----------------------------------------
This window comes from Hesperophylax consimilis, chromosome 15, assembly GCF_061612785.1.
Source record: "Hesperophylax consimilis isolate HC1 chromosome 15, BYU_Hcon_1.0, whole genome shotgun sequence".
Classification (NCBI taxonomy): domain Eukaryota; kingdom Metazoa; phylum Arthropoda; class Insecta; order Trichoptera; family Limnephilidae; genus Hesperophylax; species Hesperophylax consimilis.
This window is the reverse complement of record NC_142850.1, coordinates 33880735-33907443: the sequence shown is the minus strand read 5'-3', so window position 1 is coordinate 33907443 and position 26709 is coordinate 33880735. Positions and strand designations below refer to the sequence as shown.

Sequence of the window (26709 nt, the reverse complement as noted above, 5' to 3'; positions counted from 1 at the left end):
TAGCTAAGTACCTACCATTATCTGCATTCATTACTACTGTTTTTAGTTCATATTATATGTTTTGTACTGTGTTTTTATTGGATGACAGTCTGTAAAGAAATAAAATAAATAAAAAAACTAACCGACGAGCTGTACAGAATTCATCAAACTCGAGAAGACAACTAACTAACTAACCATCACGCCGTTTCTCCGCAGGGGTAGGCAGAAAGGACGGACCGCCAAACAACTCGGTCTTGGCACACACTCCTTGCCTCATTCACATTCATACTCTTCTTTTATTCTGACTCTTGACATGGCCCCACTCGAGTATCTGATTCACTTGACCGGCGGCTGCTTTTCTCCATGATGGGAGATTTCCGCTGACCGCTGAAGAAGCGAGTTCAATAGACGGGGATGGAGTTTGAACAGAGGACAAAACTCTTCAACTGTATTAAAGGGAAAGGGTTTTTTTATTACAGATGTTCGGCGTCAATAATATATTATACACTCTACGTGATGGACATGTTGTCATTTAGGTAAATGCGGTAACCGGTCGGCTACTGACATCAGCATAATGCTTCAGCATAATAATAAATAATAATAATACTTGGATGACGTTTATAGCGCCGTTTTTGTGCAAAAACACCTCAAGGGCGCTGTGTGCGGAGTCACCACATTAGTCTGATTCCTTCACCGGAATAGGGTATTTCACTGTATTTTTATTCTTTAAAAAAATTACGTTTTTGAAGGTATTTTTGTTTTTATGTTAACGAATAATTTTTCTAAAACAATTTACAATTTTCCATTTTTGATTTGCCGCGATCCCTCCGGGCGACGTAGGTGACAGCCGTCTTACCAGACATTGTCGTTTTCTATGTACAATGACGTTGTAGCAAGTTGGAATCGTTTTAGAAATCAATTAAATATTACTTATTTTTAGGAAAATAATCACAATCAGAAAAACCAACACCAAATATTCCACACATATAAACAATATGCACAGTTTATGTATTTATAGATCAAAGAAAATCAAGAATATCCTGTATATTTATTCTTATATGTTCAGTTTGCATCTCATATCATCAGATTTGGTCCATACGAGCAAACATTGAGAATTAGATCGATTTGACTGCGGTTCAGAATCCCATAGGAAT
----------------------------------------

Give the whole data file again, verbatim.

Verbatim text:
This window comes from Hesperophylax consimilis, chromosome 15, assembly GCF_061612785.1.
Source record: "Hesperophylax consimilis isolate HC1 chromosome 15, BYU_Hcon_1.0, whole genome shotgun sequence".
Classification (NCBI taxonomy): domain Eukaryota; kingdom Metazoa; phylum Arthropoda; class Insecta; order Trichoptera; family Limnephilidae; genus Hesperophylax; species Hesperophylax consimilis.
This window is the reverse complement of record NC_142850.1, coordinates 33880735-33907443: the sequence shown is the minus strand read 5'-3', so window position 1 is coordinate 33907443 and position 26709 is coordinate 33880735. Positions and strand designations below refer to the sequence as shown.

Sequence of the window (26709 nt, the reverse complement as noted above, 5' to 3'; positions counted from 1 at the left end):
TAGCTAAGTACCTACCATTATCTGCATTCATTACTACTGTTTTTAGTTCATATTATATGTTTTGTACTGTGTTTTTATTGGATGACAGTCTGTAAAGAAATAAAATAAATAAAAAAACTAACCGACGAGCTGTACAGAATTCATCAAACTCGAGAAGACAACTAACTAACTAACCATCACGCCGTTTCTCCGCAGGGGTAGGCAGAAAGGACGGACCGCCAAACAACTCGGTCTTGGCACACACTCCTTGCCTCATTCACATTCATACTCTTCTTTTATTCTGACTCTTGACATGGCCCCACTCGAGTATCTGATTCACTTGACCGGCGGCTGCTTTTCTCCATGATGGGAGATTTCCGCTGACCGCTGAAGAAGCGAGTTCAATAGACGGGGATGGAGTTTGAACAGAGGACAAAACTCTTCAACTGTATTAAAGGGAAAGGGTTTTTTTATTACAGATGTTCGGCGTCAATAATATATTATACACTCTACGTGATGGACATGTTGTCATTTAGGTAAATGCGGTAACCGGTCGGCTACTGACATCAGCATAATGCTTCAGCATAATAATAAATAATAATAATACTTGGATGACGTTTATAGCGCCGTTTTTGTGCAAAAACACCTCAAGGGCGCTGTGTGCGGAGTCACCACATTAGTCTGATTCCTTCACCGGAATAGGGTATTTCACTGTATTTTTATTCTTTAAAAAAATTACGTTTTTGAAGGTATTTTTGTTTTTATGTTAACGAATAATTTTTCTAAAACAATTTACAATTTTCCATTTTTGATTTGCCGCGATCCCTCCGGGCGACGTAGGTGACAGCCGTCTTACCAGACATTGTCGTTTTCTATGTACAATGACGTTGTAGCAAGTTGGAATCGTTTTAGAAATCAATTAAATATTACTTATTTTTAGGAAAATAATCACAATCAGAAAAACCAACACCAAATATTCCACACATATAAACAATATGCACAGTTTATGTATTTATAGATCAAAGAAAATCAAGAATATCCTGTATATTTATTCTTATATGTTCAGTTTGCATCTCATATCATCAGATTTGGTCCATACGAGCAAACATTGAGAATTAGATCGATTTGACTGCGGTTCAGAATCCCATAGGAAT